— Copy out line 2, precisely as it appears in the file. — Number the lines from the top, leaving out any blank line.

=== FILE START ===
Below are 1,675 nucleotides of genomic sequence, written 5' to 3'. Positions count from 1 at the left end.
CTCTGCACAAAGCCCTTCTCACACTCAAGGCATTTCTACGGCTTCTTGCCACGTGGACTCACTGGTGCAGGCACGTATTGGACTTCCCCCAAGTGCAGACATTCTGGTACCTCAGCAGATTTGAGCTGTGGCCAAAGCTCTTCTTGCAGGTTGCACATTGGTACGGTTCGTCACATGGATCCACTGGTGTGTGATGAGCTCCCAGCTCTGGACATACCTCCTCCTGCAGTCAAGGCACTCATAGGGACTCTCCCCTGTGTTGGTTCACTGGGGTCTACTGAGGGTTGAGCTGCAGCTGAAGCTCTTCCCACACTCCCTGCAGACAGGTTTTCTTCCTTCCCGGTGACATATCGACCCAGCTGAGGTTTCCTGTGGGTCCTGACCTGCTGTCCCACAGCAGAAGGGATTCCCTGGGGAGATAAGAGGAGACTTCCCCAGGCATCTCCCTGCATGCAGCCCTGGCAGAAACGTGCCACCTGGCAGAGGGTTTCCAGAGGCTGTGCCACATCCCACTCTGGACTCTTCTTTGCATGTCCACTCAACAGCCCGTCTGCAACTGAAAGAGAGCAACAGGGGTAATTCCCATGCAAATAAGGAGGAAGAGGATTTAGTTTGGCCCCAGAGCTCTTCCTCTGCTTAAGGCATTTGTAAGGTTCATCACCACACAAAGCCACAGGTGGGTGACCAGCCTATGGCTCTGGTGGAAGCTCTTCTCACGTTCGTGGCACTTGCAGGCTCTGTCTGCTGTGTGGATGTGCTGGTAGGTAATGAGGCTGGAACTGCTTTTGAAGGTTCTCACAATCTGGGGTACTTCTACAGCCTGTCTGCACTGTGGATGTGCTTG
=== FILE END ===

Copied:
CTCTGCACAAAGCCCTTCTCACACTCAAGGCATTTCTACGGCTTCTTGCCACGTGGACTCACTGGTGCAGGCACGTATTGGACTTCCCCCAAGTGCAGACATTCTGGTACCTCAGCAGATTTGAGCTGTGGCCAAAGCTCTTCTTGCAGGTTGCACATTGGTACGGTTCGTCACATGGATCCACTGGTGTGTGATGAGCTCCCAGCTCTGGACATACCTCCTCCTGCAGTCAAGGCACTCATAGGGACTCTCCCCTGTGTTGGTTCACTGGGGTCTACTGAGGGTTGAGCTGCAGCTGAAGCTCTTCCCACACTCCCTGCAGACAGGTTTTCTTCCTTCCCGGTGACATATCGACCCAGCTGAGGTTTCCTGTGGGTCCTGACCTGCTGTCCCACAGCAGAAGGGATTCCCTGGGGAGATAAGAGGAGACTTCCCCAGGCATCTCCCTGCATGCAGCCCTGGCAGAAACGTGCCACCTGGCAGAGGGTTTCCAGAGGCTGTGCCACATCCCACTCTGGACTCTTCTTTGCATGTCCACTCAACAGCCCGTCTGCAACTGAAAGAGAGCAACAGGGGTAATTCCCATGCAAATAAGGAGGAAGAGGATTTAGTTTGGCCCCAGAGCTCTTCCTCTGCTTAAGGCATTTGTAAGGTTCATCACCACACAAAGCCACAGGTGGGTGACCAGCCTATGGCTCTGGTGGAAGCTCTTCTCACGTTCGTGGCACTTGCAGGCTCTGTCTGCTGTGTGGATGTGCTGGTAGGTAATGAGGCTGGAACTGCTTTTGAAGGTTCTCACAATCTGGGGTACTTCTACAGCCTGTCTGCACTGTGGATGTGCTTG